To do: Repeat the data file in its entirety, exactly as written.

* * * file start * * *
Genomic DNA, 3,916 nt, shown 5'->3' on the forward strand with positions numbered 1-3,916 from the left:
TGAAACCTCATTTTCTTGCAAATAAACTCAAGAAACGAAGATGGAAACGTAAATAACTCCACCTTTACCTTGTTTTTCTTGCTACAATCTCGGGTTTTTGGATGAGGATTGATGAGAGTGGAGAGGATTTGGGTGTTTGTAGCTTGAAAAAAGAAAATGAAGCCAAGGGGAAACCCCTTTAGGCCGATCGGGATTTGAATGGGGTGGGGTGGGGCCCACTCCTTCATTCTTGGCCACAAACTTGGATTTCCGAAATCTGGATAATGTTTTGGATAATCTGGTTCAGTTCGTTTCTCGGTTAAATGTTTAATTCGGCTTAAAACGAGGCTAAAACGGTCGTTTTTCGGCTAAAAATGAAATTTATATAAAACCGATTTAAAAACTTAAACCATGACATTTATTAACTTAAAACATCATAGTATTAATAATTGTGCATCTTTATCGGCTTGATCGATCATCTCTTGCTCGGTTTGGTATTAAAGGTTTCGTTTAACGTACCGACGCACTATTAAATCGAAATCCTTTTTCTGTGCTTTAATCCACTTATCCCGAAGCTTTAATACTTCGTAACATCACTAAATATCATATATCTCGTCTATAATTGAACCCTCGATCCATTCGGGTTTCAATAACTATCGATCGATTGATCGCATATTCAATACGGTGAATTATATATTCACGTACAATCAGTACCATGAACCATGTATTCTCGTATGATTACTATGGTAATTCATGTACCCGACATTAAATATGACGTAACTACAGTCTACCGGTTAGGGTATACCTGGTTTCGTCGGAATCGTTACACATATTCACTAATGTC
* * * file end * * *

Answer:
Genomic DNA, 3,916 nt, shown 5'->3' on the forward strand with positions numbered 1-3,916 from the left:
TGAAACCTCATTTTCTTGCAAATAAACTCAAGAAACGAAGATGGAAACGTAAATAACTCCACCTTTACCTTGTTTTTCTTGCTACAATCTCGGGTTTTTGGATGAGGATTGATGAGAGTGGAGAGGATTTGGGTGTTTGTAGCTTGAAAAAAGAAAATGAAGCCAAGGGGAAACCCCTTTAGGCCGATCGGGATTTGAATGGGGTGGGGTGGGGCCCACTCCTTCATTCTTGGCCACAAACTTGGATTTCCGAAATCTGGATAATGTTTTGGATAATCTGGTTCAGTTCGTTTCTCGGTTAAATGTTTAATTCGGCTTAAAACGAGGCTAAAACGGTCGTTTTTCGGCTAAAAATGAAATTTATATAAAACCGATTTAAAAACTTAAACCATGACATTTATTAACTTAAAACATCATAGTATTAATAATTGTGCATCTTTATCGGCTTGATCGATCATCTCTTGCTCGGTTTGGTATTAAAGGTTTCGTTTAACGTACCGACGCACTATTAAATCGAAATCCTTTTTCTGTGCTTTAATCCACTTATCCCGAAGCTTTAATACTTCGTAACATCACTAAATATCATATATCTCGTCTATAATTGAACCCTCGATCCATTCGGGTTTCAATAACTATCGATCGATTGATCGCATATTCAATACGGTGAATTATATATTCACGTACAATCAGTACCATGAACCATGTATTCTCGTATGATTACTATGGTAATTCATGTACCCGACATTAAATATGACGTAACTACAGTCTACCGGTTAGGGTATACCTGGTTTCGTCGGAATCGTTACACATATTCACTAATGTC